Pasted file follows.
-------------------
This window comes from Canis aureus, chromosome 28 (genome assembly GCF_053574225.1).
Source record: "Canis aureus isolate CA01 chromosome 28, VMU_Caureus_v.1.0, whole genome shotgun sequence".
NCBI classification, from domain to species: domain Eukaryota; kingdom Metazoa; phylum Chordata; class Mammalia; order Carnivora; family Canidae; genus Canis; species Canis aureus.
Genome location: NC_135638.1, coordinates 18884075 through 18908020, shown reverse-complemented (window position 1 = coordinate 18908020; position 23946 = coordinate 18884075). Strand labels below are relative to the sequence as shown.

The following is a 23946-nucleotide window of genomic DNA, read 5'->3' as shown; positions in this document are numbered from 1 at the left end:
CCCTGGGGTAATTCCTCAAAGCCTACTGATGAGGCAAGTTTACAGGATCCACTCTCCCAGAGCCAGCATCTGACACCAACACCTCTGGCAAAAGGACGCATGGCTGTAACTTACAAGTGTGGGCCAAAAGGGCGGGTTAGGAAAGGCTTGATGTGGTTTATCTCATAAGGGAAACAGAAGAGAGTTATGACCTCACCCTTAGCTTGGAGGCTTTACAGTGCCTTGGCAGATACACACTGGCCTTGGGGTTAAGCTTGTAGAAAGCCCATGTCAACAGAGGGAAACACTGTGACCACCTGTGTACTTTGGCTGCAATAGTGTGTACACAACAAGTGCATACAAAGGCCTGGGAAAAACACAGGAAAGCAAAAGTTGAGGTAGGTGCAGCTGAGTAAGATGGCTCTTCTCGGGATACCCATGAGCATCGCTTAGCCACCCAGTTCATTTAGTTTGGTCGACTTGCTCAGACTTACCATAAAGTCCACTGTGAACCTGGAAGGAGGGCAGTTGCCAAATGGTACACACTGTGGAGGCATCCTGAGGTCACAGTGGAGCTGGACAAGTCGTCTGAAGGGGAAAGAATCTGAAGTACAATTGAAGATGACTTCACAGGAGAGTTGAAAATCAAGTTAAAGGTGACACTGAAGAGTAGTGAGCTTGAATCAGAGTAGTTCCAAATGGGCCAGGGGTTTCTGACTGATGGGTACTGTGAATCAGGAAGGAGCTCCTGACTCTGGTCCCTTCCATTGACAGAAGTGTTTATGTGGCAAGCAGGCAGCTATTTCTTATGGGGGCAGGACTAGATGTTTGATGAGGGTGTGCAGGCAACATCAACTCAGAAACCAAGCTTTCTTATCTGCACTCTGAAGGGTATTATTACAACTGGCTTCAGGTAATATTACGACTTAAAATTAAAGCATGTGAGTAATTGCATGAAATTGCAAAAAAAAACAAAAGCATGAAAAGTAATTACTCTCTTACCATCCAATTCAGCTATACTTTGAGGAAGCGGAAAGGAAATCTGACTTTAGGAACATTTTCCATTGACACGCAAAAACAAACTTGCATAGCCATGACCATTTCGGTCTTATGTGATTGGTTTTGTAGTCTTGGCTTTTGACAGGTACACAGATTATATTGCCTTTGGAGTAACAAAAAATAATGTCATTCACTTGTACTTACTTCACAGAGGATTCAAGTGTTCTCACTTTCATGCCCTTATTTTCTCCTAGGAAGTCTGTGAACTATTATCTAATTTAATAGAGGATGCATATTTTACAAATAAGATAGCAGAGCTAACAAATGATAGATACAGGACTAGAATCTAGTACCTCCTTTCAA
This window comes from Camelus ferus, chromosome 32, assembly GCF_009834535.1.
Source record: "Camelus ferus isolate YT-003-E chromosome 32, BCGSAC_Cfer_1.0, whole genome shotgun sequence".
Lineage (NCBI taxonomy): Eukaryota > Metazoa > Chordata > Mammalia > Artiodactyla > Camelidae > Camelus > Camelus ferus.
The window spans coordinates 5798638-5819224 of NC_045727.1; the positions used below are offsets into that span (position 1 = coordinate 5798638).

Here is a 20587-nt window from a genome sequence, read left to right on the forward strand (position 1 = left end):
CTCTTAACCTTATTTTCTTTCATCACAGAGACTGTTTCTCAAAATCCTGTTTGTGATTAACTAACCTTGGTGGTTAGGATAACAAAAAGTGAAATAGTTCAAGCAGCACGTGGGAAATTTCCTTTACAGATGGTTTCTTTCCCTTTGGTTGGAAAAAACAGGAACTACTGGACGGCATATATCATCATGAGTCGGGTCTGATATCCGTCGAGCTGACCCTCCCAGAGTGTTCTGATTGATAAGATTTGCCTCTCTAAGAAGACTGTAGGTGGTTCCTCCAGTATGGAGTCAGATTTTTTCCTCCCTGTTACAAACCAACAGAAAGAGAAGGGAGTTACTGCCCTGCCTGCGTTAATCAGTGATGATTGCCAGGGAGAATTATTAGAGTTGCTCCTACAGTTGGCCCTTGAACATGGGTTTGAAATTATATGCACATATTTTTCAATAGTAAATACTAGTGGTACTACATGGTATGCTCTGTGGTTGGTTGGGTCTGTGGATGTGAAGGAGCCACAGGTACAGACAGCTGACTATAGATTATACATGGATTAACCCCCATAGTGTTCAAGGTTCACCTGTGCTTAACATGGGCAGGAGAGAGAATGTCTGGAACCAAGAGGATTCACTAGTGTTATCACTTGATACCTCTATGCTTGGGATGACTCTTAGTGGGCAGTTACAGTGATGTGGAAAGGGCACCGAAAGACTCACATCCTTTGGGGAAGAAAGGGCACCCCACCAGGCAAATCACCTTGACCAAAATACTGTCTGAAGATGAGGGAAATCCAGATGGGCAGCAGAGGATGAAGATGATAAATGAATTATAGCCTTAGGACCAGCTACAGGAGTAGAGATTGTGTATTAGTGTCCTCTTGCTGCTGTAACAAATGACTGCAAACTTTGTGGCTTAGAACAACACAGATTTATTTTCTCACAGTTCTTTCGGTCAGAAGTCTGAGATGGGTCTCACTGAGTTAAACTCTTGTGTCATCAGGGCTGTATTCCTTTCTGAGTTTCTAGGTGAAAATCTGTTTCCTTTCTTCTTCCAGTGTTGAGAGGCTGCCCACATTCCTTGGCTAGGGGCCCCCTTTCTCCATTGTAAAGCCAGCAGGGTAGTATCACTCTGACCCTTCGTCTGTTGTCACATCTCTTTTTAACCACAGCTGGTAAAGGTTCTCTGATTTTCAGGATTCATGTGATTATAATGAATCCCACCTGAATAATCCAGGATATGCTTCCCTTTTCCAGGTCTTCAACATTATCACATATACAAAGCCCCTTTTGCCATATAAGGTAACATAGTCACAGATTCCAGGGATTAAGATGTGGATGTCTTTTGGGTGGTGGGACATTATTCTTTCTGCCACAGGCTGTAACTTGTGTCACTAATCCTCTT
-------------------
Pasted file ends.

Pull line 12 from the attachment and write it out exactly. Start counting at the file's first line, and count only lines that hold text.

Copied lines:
CTCTTAACCTTATTTTCTTTCATCACAGAGACTGTTTCTCAAAATCCTGTTTGTGATTAACTAACCTTGGTGGTTAGGATAACAAAAAGTGAAATAGTTCAAGCAGCACGTGGGAAATTTCCTTTACAGATGGTTTCTTTCCCTTTGGTTGGAAAAAACAGGAACTACTGGACGGCATATATCATCATGAGTCGGGTCTGATATCCGTCGAGCTGACCCTCCCAGAGTGTTCTGATTGATAAGATTTGCCTCTCTAAGAAGACTGTAGGTGGTTCCTCCAGTATGGAGTCAGATTTTTTCCTCCCTGTTACAAACCAACAGAAAGAGAAGGGAGTTACTGCCCTGCCTGCGTTAATCAGTGATGATTGCCAGGGAGAATTATTAGAGTTGCTCCTACAGTTGGCCCTTGAACATGGGTTTGAAATTATATGCACATATTTTTCAATAGTAAATACTAGTGGTACTACATGGTATGCTCTGTGGTTGGTTGGGTCTGTGGATGTGAAGGAGCCACAGGTACAGACAGCTGACTATAGATTATACATGGATTAACCCCCATAGTGTTCAAGGTTCACCTGTGCTTAACATGGGCAGGAGAGAGAATGTCTGGAACCAAGAGGATTCACTAGTGTTATCACTTGATACCTCTATGCTTGGGATGACTCTTAGTGGGCAGTTACAGTGATGTGGAAAGGGCACCGAAAGACTCACATCCTTTGGGGAAGAAAGGGCACCCCACCAGGCAAATCACCTTGACCAAAATACTGTCTGAAGATGAGGGAAATCCAGATGGGCAGCAGAGGATGAAGATGATAAATGAATTATAGCCTTAGGACCAGCTACAGGAGTAGAGATTGTGTATTAGTGTCCTCTTGCTGCTGTAACAAATGACTGCAAACTTTGTGGCTTAGAACAACACAGATTTATTTTCTCACAGTTCTTTCGGTCAGAAGTCTGAGATGGGTCTCACTGAGTTAAACTCTTGTGTCATCAGGGCTGTATTCCTTTCTGAGTTTCTAGGTGAAAATCTGTTTCCTTTCTTCTTCCAGTGTTGAGAGGCTGCCCACATTCCTTGGCTAGGGGCCCCCTTTCTCCATTGTAAAGCCAGCAGGGTAGTATCACTCTGACCCTTCGTCTGTTGTCACATCTCTTTTTAACCACAGCTGGTAAAGGTTCTCTGATTTTCAGGATTCATGTGATTATAATGAATCCCACCTGAATAATCCAGGATATGCTTCCCTTTTCCAGGTCTTCAACATTATCACATATACAAAGCCCCTTTTGCCATATAAGGTAACATAGTCACAGATTCCAGGGATTAAGATGTGGATGTCTTTTGGGTGGTGGGACATTATTCTTTCTGCCACAGGCTGTAACTTGTGTCACTAATCCTCTT